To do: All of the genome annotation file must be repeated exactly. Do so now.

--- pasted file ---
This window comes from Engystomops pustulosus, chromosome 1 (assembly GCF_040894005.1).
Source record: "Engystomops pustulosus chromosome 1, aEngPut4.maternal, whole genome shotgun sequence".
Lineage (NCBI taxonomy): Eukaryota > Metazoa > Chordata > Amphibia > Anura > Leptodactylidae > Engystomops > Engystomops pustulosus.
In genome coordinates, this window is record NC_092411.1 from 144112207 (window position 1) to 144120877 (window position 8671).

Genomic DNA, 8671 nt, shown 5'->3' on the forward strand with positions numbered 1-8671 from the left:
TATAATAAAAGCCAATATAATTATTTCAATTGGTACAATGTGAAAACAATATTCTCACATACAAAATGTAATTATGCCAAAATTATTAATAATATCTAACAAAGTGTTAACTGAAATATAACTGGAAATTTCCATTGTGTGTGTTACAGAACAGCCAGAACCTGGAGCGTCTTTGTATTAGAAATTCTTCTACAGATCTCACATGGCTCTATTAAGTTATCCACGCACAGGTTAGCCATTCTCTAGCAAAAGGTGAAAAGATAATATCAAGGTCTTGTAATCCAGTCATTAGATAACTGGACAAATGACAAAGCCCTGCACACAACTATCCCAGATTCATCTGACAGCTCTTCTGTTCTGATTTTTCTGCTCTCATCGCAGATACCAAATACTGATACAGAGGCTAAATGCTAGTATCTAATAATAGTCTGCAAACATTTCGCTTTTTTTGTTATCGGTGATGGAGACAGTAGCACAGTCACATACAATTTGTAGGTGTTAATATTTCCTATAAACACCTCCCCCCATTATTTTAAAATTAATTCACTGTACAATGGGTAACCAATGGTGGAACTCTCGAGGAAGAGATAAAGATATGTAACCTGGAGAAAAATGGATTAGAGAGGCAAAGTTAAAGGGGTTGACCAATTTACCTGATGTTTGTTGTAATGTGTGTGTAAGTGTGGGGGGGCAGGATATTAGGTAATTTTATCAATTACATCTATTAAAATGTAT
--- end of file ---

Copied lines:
This window comes from Engystomops pustulosus, chromosome 1 (assembly GCF_040894005.1).
Source record: "Engystomops pustulosus chromosome 1, aEngPut4.maternal, whole genome shotgun sequence".
Lineage (NCBI taxonomy): Eukaryota > Metazoa > Chordata > Amphibia > Anura > Leptodactylidae > Engystomops > Engystomops pustulosus.
In genome coordinates, this window is record NC_092411.1 from 144112207 (window position 1) to 144120877 (window position 8671).

Genomic DNA, 8671 nt, shown 5'->3' on the forward strand with positions numbered 1-8671 from the left:
TATAATAAAAGCCAATATAATTATTTCAATTGGTACAATGTGAAAACAATATTCTCACATACAAAATGTAATTATGCCAAAATTATTAATAATATCTAACAAAGTGTTAACTGAAATATAACTGGAAATTTCCATTGTGTGTGTTACAGAACAGCCAGAACCTGGAGCGTCTTTGTATTAGAAATTCTTCTACAGATCTCACATGGCTCTATTAAGTTATCCACGCACAGGTTAGCCATTCTCTAGCAAAAGGTGAAAAGATAATATCAAGGTCTTGTAATCCAGTCATTAGATAACTGGACAAATGACAAAGCCCTGCACACAACTATCCCAGATTCATCTGACAGCTCTTCTGTTCTGATTTTTCTGCTCTCATCGCAGATACCAAATACTGATACAGAGGCTAAATGCTAGTATCTAATAATAGTCTGCAAACATTTCGCTTTTTTTGTTATCGGTGATGGAGACAGTAGCACAGTCACATACAATTTGTAGGTGTTAATATTTCCTATAAACACCTCCCCCCATTATTTTAAAATTAATTCACTGTACAATGGGTAACCAATGGTGGAACTCTCGAGGAAGAGATAAAGATATGTAACCTGGAGAAAAATGGATTAGAGAGGCAAAGTTAAAGGGGTTGACCAATTTACCTGATGTTTGTTGTAATGTGTGTGTAAGTGTGGGGGGGCAGGATATTAGGTAATTTTATCAATTACATCTATTAAAATGTAT